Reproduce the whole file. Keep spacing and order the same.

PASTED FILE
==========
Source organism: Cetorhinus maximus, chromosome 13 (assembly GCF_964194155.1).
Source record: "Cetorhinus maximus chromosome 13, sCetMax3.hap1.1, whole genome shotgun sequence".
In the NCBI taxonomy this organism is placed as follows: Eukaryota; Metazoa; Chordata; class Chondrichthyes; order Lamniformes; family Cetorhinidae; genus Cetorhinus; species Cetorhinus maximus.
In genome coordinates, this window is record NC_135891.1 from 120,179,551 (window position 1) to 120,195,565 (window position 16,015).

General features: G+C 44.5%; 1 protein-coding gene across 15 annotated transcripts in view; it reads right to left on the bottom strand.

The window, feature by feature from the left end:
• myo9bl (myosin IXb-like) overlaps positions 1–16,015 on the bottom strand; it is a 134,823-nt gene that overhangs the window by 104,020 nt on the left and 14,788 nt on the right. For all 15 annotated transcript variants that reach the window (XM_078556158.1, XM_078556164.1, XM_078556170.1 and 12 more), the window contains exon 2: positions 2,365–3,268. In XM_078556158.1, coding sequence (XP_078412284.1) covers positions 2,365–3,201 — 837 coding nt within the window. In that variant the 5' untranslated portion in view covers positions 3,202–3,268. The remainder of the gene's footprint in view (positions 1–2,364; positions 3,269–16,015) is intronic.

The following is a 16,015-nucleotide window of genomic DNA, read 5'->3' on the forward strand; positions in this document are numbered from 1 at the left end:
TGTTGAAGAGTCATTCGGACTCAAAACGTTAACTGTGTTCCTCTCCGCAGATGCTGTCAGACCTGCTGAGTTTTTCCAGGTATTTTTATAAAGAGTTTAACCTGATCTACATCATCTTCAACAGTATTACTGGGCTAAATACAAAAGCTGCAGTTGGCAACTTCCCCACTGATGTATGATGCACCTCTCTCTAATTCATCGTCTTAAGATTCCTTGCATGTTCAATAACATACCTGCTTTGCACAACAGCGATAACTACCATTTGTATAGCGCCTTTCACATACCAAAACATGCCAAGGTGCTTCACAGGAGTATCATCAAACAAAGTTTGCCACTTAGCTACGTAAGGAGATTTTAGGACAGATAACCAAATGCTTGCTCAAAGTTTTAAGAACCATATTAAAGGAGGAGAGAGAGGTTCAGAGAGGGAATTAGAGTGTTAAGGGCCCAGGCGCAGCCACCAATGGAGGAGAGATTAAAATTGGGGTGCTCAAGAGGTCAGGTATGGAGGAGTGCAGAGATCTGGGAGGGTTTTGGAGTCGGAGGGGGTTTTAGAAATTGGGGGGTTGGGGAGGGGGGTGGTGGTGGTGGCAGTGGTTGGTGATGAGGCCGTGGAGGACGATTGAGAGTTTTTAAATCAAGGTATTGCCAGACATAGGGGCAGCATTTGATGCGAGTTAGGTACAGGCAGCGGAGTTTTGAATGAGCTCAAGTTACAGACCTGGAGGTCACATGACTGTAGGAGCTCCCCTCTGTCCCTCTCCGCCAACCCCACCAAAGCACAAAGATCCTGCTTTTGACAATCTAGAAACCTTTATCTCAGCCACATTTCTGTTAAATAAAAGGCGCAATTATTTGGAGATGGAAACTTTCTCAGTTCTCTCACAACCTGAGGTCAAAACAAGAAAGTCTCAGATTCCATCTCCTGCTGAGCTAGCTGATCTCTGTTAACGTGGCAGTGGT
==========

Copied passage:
Source organism: Cetorhinus maximus, chromosome 13 (assembly GCF_964194155.1).
Source record: "Cetorhinus maximus chromosome 13, sCetMax3.hap1.1, whole genome shotgun sequence".
In the NCBI taxonomy this organism is placed as follows: Eukaryota; Metazoa; Chordata; class Chondrichthyes; order Lamniformes; family Cetorhinidae; genus Cetorhinus; species Cetorhinus maximus.
In genome coordinates, this window is record NC_135891.1 from 120,179,551 (window position 1) to 120,195,565 (window position 16,015).

General features: G+C 44.5%; 1 protein-coding gene across 15 annotated transcripts in view; it reads right to left on the bottom strand.

The window, feature by feature from the left end:
• myo9bl (myosin IXb-like) overlaps positions 1–16,015 on the bottom strand; it is a 134,823-nt gene that overhangs the window by 104,020 nt on the left and 14,788 nt on the right. For all 15 annotated transcript variants that reach the window (XM_078556158.1, XM_078556164.1, XM_078556170.1 and 12 more), the window contains exon 2: positions 2,365–3,268. In XM_078556158.1, coding sequence (XP_078412284.1) covers positions 2,365–3,201 — 837 coding nt within the window. In that variant the 5' untranslated portion in view covers positions 3,202–3,268. The remainder of the gene's footprint in view (positions 1–2,364; positions 3,269–16,015) is intronic.

The following is a 16,015-nucleotide window of genomic DNA, read 5'->3' on the forward strand; positions in this document are numbered from 1 at the left end:
TGTTGAAGAGTCATTCGGACTCAAAACGTTAACTGTGTTCCTCTCCGCAGATGCTGTCAGACCTGCTGAGTTTTTCCAGGTATTTTTATAAAGAGTTTAACCTGATCTACATCATCTTCAACAGTATTACTGGGCTAAATACAAAAGCTGCAGTTGGCAACTTCCCCACTGATGTATGATGCACCTCTCTCTAATTCATCGTCTTAAGATTCCTTGCATGTTCAATAACATACCTGCTTTGCACAACAGCGATAACTACCATTTGTATAGCGCCTTTCACATACCAAAACATGCCAAGGTGCTTCACAGGAGTATCATCAAACAAAGTTTGCCACTTAGCTACGTAAGGAGATTTTAGGACAGATAACCAAATGCTTGCTCAAAGTTTTAAGAACCATATTAAAGGAGGAGAGAGAGGTTCAGAGAGGGAATTAGAGTGTTAAGGGCCCAGGCGCAGCCACCAATGGAGGAGAGATTAAAATTGGGGTGCTCAAGAGGTCAGGTATGGAGGAGTGCAGAGATCTGGGAGGGTTTTGGAGTCGGAGGGGGTTTTAGAAATTGGGGGGTTGGGGAGGGGGGTGGTGGTGGTGGCAGTGGTTGGTGATGAGGCCGTGGAGGACGATTGAGAGTTTTTAAATCAAGGTATTGCCAGACATAGGGGCAGCATTTGATGCGAGTTAGGTACAGGCAGCGGAGTTTTGAATGAGCTCAAGTTACAGACCTGGAGGTCACATGACTGTAGGAGCTCCCCTCTGTCCCTCTCCGCCAACCCCACCAAAGCACAAAGATCCTGCTTTTGACAATCTAGAAACCTTTATCTCAGCCACATTTCTGTTAAATAAAAGGCGCAATTATTTGGAGATGGAAACTTTCTCAGTTCTCTCACAACCTGAGGTCAAAACAAGAAAGTCTCAGATTCCATCTCCTGCTGAGCTAGCTGATCTCTGTTAACGTGGCAGTGGT